Supporting a child with an Hearing Impairment

Another of my leaflets that I designed ready for an Ofsted Inspection so that my colleagues had strategies to hand to support a child with a Special Educational Need barrier, and thus enable them fully to achieve


This is about how to support a child with an Hearing Impairment.


The type and degree of deafness will most likely impact on the learning style and need of a child.

A hearing impaired child will have delayed literacy development as reading is a skill based on language acquisition.  This lack of literacy skill will then impact on all aspects of the access a child will have to their curriculum, and will therefore affect their self-esteem / confidence.

Everything done in a school depends to some extent on the child’s ability to hear well.  Any child who experiences difficulty in hearing the voices of adults and children will be disadvantaged and their development affected.  In order to understand and support these children it helps to have a basic awareness of the function of the ear.

At a primitive level – there are many sounds in the background that helps us to identify where we are. The sounds in the home are different from those in school.

At a signal warnng level – we use our hearing constantly to monitor the environment. Understanding what is happening around us when we cannot see events gives us security.

At a spoken communication level – although the human ear responds to a great variety of environmental noise, it is at its most sensitive when respondng to the sound of the human voice.  Speech develops naturally because we learn to listen, process, copy and practice.  There is a huge incentive to success as we are continually rewarded by increasingly complex interactions with others.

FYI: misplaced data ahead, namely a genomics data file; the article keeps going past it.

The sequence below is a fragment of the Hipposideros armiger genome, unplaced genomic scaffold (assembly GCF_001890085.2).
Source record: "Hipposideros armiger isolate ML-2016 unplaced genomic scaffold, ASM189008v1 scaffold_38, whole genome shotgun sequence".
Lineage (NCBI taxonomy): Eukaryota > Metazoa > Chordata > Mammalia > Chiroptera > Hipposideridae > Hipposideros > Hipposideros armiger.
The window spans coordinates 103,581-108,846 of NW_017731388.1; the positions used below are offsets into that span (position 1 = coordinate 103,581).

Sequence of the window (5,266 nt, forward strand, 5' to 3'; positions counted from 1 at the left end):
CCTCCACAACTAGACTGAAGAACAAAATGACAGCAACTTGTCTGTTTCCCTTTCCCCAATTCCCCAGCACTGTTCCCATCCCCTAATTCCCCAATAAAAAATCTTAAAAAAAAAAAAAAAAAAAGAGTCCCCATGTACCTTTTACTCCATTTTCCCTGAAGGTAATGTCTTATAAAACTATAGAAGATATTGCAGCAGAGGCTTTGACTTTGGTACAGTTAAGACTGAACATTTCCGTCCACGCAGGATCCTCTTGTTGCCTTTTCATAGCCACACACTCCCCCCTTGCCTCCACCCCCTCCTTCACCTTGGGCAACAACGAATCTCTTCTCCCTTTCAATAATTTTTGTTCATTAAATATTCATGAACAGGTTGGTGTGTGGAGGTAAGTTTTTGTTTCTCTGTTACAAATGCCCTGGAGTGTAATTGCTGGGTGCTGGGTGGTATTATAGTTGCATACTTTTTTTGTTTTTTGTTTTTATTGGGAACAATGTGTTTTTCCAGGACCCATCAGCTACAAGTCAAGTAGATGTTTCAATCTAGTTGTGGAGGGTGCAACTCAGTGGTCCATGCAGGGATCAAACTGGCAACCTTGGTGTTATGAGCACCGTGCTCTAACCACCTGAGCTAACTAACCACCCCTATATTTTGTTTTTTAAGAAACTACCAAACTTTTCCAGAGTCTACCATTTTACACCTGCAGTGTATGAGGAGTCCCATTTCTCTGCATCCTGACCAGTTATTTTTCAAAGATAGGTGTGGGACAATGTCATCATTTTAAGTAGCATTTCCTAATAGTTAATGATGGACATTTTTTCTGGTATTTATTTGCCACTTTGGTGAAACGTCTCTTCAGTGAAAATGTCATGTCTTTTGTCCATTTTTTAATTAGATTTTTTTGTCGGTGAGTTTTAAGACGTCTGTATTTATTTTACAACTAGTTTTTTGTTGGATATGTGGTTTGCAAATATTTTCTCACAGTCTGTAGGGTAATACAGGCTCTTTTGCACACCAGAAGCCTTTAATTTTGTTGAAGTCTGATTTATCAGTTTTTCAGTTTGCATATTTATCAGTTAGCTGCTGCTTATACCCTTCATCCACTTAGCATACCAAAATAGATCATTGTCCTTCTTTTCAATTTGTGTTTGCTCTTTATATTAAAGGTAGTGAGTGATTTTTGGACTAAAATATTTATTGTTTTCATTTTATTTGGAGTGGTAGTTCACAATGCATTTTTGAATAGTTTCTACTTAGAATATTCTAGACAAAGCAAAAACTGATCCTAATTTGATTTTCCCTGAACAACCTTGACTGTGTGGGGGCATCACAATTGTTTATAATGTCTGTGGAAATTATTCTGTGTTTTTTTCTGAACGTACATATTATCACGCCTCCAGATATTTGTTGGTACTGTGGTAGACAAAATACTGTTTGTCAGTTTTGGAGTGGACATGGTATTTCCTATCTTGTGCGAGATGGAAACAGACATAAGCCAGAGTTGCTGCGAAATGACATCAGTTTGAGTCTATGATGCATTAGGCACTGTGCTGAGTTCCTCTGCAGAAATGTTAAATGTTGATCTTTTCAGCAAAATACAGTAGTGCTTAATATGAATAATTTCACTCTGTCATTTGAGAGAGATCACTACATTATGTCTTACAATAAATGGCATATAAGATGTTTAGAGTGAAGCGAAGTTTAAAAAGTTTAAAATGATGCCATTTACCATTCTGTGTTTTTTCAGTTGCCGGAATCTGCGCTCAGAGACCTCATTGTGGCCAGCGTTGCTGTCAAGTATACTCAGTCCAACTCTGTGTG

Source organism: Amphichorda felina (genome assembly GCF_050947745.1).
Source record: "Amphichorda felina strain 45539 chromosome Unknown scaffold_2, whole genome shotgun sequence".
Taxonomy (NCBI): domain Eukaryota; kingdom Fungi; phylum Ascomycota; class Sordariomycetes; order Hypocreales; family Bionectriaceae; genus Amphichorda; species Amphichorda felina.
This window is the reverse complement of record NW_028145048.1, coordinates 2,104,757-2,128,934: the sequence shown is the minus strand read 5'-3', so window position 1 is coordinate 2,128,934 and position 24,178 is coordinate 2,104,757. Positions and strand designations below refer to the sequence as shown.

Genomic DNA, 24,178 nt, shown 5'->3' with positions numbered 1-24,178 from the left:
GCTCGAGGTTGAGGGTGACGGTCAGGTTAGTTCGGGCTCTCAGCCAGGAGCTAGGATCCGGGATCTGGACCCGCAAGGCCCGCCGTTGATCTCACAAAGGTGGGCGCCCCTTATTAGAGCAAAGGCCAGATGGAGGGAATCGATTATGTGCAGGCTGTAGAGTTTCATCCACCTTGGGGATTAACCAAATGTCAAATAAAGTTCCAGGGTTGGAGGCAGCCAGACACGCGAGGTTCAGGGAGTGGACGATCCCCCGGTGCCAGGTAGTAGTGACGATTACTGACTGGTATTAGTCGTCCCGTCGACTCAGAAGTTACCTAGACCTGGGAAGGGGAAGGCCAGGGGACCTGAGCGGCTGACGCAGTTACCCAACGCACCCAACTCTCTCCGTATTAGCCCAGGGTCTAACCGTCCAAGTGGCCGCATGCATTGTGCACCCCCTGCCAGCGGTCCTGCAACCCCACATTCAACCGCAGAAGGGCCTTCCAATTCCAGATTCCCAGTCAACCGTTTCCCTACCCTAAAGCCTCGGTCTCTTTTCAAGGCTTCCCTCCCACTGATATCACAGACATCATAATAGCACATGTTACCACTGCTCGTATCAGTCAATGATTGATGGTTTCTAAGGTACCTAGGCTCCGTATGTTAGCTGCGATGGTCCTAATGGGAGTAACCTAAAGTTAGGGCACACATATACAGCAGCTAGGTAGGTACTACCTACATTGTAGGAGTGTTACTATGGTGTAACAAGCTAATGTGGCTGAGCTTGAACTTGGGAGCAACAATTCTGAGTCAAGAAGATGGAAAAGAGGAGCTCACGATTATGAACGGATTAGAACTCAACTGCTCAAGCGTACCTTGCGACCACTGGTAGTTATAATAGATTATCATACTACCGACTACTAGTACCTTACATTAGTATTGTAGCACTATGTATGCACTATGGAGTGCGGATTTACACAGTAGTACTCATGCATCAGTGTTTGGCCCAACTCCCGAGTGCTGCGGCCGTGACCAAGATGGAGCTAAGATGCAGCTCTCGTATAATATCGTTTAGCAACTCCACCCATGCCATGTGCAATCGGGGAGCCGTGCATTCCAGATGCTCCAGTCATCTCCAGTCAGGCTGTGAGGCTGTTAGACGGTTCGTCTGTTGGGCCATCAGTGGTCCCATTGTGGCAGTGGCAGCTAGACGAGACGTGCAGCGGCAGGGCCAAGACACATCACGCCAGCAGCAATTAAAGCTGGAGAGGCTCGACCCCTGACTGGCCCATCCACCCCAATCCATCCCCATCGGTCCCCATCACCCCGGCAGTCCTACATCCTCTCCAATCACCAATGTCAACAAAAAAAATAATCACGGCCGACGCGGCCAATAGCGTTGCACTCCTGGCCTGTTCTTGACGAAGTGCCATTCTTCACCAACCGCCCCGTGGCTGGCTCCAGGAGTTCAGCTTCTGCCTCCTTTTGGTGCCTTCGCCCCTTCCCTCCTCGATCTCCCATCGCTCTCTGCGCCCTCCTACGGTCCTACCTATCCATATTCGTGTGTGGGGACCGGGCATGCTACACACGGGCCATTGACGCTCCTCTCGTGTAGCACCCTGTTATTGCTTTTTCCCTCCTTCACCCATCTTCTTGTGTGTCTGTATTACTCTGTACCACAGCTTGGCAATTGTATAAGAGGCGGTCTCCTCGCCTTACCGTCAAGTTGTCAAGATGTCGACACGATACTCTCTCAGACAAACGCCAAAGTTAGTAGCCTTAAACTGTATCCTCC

A Hearing Impaired child will not have the full use of the above, if any at all.


Strategies to support a child :-


  • Speak clearly but do not shout.  Many pupils will have some form of hearing aid and these are very sensitive.  Sensory Support are usually involved with Hearing Impaired pupils and will advise of the sort of equipment the child is using as they start at school.  They will also advise if any change is made in the future.
  • Sit the child as close to the main speaker as possible.  For example, at the front of the class by the Teacher.
  • Encourage the child to develop their abilities to think or express themselves.
  • Encourage children to join in groupwork as very often a Hearing Impaired child will feel isolated.
  • Provide additional information especially from visual/listening sections of the lesson as a paper version for the Hearing Impaired child to follow.
  • Check the child has understood the task you require them to do and if necessary recap
  • Speak to the child when facing them and not whilst behind them.
  • Allow ‘time out’ if the child becomes tired or irritable.
  • Encourage other children to speak clearly
  • Endeavour to create a good listening environment.
  • Talk to the child about what is their best way to learn and where is best for them to sit.


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